16 December 1944 saw the start of the German ‘Ardennes Offensive’ (the Battle of the Bulge). It was to be the US’ biggest pitched battle in their history, involving 600,000 American troops. The Allied forces were advancing towards Germany, pushing the Germans back town by town and believing the war to be almost won. But this was Hitler’s last attempt to stop the momentum. His aim was to advance through the wooded area of the Ardennes in Luxembourg and Belgium and cut the Allied armies in two and then push on towards the port of Antwerp, a vital Allied stronghold.
The Allies knew there was a build-up of German troops and equipment around the Ardennes but never believed Hitler was capable of such a bold initiative. Only the day before the attack, the British commander, Bernard Montgomery, told Dwight D Eisenhower, the Allies’ Supreme Commander, that the Germans would be incapable of staging ‘major offensive operations’. Captured Germans spilled the plans but their information was ignored. Thus, the attack came as a complete surprise.
Thick snow and heavy fog prevented the Americans from employing their airpower and the German advance of 250,000 men forced a dent in the American line (hence battle of the ‘Bulge’). Germans, dressed in American uniforms and driving captured US jeeps, caused confusion and within five days the Germans had surrounded almost 20,000 Americans at the crossroads of Bastogne. Their situation was desperate but when the German commander gave his American equivalent, Major-General Anthony McAuliffe, the chance to surrender, McAuliffe answered with just the one word – ‘Nuts’.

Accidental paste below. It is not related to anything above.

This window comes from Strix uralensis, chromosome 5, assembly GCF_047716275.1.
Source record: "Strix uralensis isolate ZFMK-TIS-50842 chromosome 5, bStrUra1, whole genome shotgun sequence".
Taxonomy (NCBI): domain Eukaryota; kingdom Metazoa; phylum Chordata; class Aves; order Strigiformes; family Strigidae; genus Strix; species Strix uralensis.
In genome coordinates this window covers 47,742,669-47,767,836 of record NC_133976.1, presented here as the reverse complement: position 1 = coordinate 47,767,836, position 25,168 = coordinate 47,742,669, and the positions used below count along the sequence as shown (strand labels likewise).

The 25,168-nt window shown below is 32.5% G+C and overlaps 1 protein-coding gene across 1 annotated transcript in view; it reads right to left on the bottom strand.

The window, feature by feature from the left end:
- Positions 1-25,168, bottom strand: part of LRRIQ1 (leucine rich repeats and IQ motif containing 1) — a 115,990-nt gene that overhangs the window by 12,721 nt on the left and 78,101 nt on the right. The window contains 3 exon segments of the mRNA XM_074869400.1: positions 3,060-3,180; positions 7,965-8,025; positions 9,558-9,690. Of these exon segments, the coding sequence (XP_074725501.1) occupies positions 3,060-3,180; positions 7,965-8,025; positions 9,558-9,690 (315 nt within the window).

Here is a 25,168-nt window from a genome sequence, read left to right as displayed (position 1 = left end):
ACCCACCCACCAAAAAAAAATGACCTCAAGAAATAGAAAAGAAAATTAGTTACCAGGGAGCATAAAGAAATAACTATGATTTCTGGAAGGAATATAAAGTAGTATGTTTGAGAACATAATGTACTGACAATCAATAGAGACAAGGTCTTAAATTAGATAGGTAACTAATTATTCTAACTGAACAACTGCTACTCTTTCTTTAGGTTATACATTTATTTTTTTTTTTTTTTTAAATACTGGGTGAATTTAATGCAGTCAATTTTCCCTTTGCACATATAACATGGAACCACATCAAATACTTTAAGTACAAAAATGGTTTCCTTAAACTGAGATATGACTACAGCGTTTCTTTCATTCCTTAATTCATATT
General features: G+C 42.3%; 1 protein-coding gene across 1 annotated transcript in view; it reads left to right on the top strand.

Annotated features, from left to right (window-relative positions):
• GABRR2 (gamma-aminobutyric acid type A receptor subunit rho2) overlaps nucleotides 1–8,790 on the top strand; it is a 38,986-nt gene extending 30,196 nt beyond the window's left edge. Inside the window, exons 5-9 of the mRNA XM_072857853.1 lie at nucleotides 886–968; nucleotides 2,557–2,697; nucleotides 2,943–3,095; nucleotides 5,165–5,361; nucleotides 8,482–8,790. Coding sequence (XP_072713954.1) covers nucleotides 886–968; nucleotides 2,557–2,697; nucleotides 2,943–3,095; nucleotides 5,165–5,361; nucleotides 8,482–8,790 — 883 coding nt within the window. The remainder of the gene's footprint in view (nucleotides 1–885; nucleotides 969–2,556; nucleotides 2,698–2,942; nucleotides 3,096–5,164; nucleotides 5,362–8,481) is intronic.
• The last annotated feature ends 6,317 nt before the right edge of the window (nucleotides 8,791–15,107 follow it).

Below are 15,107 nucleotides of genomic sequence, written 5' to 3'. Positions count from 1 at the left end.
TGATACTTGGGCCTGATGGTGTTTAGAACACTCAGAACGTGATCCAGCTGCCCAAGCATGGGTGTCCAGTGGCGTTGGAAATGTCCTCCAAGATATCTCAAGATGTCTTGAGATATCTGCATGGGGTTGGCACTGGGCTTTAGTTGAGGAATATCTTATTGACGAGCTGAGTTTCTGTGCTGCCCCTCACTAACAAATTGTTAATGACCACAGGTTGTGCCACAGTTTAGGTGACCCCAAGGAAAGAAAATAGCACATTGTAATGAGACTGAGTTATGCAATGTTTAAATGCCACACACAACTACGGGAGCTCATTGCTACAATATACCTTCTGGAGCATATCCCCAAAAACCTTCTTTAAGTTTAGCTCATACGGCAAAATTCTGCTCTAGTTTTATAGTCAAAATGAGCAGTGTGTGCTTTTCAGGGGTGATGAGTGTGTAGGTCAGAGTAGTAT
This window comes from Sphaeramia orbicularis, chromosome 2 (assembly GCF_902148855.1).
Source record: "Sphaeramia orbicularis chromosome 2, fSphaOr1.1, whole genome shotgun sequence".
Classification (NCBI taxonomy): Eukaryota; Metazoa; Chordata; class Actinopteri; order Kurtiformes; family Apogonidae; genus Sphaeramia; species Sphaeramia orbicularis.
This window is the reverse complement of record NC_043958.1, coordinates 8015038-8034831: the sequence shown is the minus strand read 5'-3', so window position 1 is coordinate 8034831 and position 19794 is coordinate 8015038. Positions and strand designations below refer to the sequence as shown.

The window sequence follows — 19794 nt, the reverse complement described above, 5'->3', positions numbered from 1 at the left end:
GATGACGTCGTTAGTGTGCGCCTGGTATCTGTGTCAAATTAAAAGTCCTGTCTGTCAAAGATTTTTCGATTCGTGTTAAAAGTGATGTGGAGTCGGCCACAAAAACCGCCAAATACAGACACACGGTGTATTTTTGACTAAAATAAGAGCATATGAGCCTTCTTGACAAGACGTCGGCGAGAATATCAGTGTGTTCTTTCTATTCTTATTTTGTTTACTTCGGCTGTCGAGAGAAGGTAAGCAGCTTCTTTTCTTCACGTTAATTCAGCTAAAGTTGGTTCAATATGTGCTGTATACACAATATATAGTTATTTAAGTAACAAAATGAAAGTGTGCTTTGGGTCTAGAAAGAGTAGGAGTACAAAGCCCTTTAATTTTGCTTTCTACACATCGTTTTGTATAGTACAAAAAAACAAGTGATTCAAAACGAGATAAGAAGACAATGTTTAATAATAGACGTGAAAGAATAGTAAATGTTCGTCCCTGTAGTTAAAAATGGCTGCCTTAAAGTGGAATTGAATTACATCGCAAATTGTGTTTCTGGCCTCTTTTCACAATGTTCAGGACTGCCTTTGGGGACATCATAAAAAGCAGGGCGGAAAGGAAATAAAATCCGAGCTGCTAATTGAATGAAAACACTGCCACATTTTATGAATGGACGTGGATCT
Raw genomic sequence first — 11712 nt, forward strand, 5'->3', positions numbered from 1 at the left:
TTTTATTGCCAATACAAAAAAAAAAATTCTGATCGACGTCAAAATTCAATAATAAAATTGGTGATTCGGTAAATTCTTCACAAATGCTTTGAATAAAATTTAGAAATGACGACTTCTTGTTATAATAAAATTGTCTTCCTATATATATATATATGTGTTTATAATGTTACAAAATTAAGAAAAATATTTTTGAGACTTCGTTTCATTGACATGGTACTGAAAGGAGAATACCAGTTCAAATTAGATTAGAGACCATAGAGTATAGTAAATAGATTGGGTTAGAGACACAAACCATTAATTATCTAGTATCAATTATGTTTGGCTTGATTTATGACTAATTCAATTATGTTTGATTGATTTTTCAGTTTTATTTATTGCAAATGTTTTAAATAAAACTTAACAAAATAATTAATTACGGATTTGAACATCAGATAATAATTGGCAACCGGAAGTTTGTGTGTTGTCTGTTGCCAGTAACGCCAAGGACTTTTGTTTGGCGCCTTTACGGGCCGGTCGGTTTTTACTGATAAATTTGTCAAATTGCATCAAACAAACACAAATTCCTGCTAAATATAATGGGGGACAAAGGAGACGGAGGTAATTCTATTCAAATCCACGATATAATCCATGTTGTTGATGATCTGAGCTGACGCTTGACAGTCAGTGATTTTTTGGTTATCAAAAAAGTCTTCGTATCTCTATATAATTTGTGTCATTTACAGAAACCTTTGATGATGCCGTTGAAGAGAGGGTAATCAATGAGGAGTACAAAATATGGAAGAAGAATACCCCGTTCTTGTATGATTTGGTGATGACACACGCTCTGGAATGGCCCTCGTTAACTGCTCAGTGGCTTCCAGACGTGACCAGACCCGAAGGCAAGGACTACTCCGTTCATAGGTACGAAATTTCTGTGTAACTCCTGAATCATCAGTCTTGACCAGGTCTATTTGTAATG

US soldiers near the town of St Vith were not so lucky and 8,000 of them surrendered – the largest surrender of US troops since the American Civil War 80 years before. Elsewhere, the Germans taunted the Americans, using loudspeakers to ask, ‘How would you like to die for Christmas?’
‘Lovely weather for killing Germans’
US General George Patton appealed for divine intervention – ‘Sir, this is Patton talking’, he said, addressing God in a small Luxembourg church, ‘You have just got to make up Your mind whose side You’re on.’ On Patton’s urging, God must have made up His mind for near Christmas the fog lifted, and the Americans were able to launch their planes. Patton, considering the weather, said, ‘It’s a cold, clear Christmas – lovely weather for killing Germans’. While Patton moved reinforcements into Bastogne and relieved its desperate defenders, Montgomery prevented the Germans from crossing the River Meuse.
The Americans then counterattacked; the Germans ran out of fuel and the bulge was burst. The Ardennes Offensive did delay the Allied advance but on 22 January the Germans began their retreat and by the 28th the line was back to where it was on 16 December. But at a cost – the US lost over 80,000 men killed or wounded. Amongst the dead, were 101 unarmed American prisoners, murdered by the SS. The Germans lost over 100,000 and, vitally, much of its aircraft and tanks which, at that stage of the war, were impossible to replace. The march on Berlin was back on.
The struggle and conditions at Bastogne are brought to life in the excellent US TV mini-series Band of Brothers. There is also a 1965 film starring Henry Fonda and Terry Savalas, ‘The Battle of the Bulge’, a classic American epic where sometimes historical accuracy takes second place to entertainment but none the worse for that!
Rupert Colley’s new novella, set during World War Two and Paris in 1968, The Woman on the Train, is now available.
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